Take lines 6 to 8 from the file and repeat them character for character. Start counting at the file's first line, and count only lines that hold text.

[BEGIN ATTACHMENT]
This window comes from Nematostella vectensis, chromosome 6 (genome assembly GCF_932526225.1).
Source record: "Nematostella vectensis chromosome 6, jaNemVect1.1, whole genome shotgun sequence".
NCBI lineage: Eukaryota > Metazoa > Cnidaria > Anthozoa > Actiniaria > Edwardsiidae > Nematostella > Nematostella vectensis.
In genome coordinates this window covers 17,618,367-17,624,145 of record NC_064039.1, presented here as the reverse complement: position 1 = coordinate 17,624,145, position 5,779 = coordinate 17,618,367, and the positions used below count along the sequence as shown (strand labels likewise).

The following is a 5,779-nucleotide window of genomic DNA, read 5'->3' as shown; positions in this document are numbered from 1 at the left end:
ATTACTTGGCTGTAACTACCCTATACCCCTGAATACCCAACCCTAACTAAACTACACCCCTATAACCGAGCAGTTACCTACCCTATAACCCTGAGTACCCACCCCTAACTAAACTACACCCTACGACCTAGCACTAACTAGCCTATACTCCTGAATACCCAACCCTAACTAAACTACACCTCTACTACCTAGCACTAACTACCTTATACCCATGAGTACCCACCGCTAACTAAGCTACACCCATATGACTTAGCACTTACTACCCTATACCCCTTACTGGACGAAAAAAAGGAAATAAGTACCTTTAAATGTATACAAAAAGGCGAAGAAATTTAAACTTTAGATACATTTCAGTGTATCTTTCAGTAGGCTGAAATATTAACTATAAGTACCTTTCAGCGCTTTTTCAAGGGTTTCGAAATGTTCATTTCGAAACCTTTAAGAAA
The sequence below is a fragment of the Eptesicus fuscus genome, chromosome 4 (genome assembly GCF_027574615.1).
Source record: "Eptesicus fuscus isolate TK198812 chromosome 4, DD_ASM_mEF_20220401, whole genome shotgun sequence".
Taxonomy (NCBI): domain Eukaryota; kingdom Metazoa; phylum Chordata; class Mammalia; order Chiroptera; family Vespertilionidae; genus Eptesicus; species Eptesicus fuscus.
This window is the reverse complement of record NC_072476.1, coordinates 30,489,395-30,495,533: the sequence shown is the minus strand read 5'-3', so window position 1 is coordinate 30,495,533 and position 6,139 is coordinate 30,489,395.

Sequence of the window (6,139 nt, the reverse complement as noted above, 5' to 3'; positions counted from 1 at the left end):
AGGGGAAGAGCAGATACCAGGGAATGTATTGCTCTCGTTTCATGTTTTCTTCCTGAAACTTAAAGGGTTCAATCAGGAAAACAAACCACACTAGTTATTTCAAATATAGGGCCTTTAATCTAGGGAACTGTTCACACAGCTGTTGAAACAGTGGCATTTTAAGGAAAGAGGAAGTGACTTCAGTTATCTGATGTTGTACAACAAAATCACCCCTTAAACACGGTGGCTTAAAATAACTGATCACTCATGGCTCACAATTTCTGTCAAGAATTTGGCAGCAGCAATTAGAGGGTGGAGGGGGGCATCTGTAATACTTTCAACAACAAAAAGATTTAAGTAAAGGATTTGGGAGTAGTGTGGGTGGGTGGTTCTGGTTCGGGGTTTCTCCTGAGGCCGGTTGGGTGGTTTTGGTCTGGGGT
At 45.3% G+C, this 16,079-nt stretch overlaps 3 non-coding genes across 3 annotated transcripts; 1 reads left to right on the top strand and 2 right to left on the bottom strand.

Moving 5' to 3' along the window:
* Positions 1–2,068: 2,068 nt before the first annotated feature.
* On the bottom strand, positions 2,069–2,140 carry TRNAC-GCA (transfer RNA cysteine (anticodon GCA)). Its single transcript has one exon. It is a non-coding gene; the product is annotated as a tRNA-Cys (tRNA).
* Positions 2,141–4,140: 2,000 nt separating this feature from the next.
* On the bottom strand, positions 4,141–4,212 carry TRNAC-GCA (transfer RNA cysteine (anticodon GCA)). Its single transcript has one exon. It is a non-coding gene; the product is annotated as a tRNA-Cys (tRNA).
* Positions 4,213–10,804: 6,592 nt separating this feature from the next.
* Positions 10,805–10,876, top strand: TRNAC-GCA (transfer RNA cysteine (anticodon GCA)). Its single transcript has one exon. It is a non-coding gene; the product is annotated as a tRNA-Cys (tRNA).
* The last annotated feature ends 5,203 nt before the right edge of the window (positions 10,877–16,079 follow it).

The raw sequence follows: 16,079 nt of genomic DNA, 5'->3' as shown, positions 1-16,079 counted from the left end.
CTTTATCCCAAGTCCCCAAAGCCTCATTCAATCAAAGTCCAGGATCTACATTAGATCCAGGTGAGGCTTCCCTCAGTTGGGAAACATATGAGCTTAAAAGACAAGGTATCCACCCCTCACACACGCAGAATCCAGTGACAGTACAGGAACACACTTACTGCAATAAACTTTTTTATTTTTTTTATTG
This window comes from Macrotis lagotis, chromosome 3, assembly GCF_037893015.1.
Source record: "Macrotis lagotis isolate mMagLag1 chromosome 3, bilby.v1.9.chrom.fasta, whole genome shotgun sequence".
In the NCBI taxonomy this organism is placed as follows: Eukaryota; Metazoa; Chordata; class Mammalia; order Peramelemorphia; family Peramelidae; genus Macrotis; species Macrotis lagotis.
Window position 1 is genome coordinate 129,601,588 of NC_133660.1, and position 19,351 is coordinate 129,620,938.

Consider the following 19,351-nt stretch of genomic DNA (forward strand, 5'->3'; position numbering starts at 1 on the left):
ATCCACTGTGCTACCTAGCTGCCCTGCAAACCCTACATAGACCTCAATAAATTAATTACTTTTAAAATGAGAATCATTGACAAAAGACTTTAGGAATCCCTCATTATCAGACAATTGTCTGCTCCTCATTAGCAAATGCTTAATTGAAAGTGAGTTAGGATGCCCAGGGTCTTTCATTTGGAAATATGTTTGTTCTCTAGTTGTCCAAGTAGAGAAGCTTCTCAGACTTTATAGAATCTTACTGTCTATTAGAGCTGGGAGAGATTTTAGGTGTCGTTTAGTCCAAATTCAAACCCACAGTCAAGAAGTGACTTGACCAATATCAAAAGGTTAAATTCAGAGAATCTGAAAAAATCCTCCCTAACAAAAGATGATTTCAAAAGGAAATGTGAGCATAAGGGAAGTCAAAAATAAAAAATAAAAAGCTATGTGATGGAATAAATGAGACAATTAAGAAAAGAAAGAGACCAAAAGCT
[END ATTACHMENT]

ATTACTTGGCTGTAACTACCCTATACCCCTGAATACCCAACCCTAACTAAACTACACCCCTATAACCGAGCAGTTACCTACCCTATAACCCTGAGTACCCACCCCTAACTAAACTACACCCTACGACCTAGCACTAACTAGCCTATACTCCTGAATACCCAACCCTAACTAAACTACACCTCTACTACCTAGCACTAACTACCTTATACCCATGAGTACCCACCGCTAACTAAGCTACACCCATATGACTTAGCACTTACTACCCTATACCCCTTACTGGACGAAAAAAAGGAAATAAGTACCTTTAAATGTATACAAAAAGGCGAAGAAATTTAAACTTTAGATACATTTCAGTGTATCTTTCAGTAGGCTGAAATATTAACTATAAGTACCTTTCAGCGCTTTTTCAAGGGTTTCGAAATGTTCATTTCGAAACCTTTAAGAAA
The sequence below is a fragment of the Eptesicus fuscus genome, chromosome 4 (genome assembly GCF_027574615.1).
Source record: "Eptesicus fuscus isolate TK198812 chromosome 4, DD_ASM_mEF_20220401, whole genome shotgun sequence".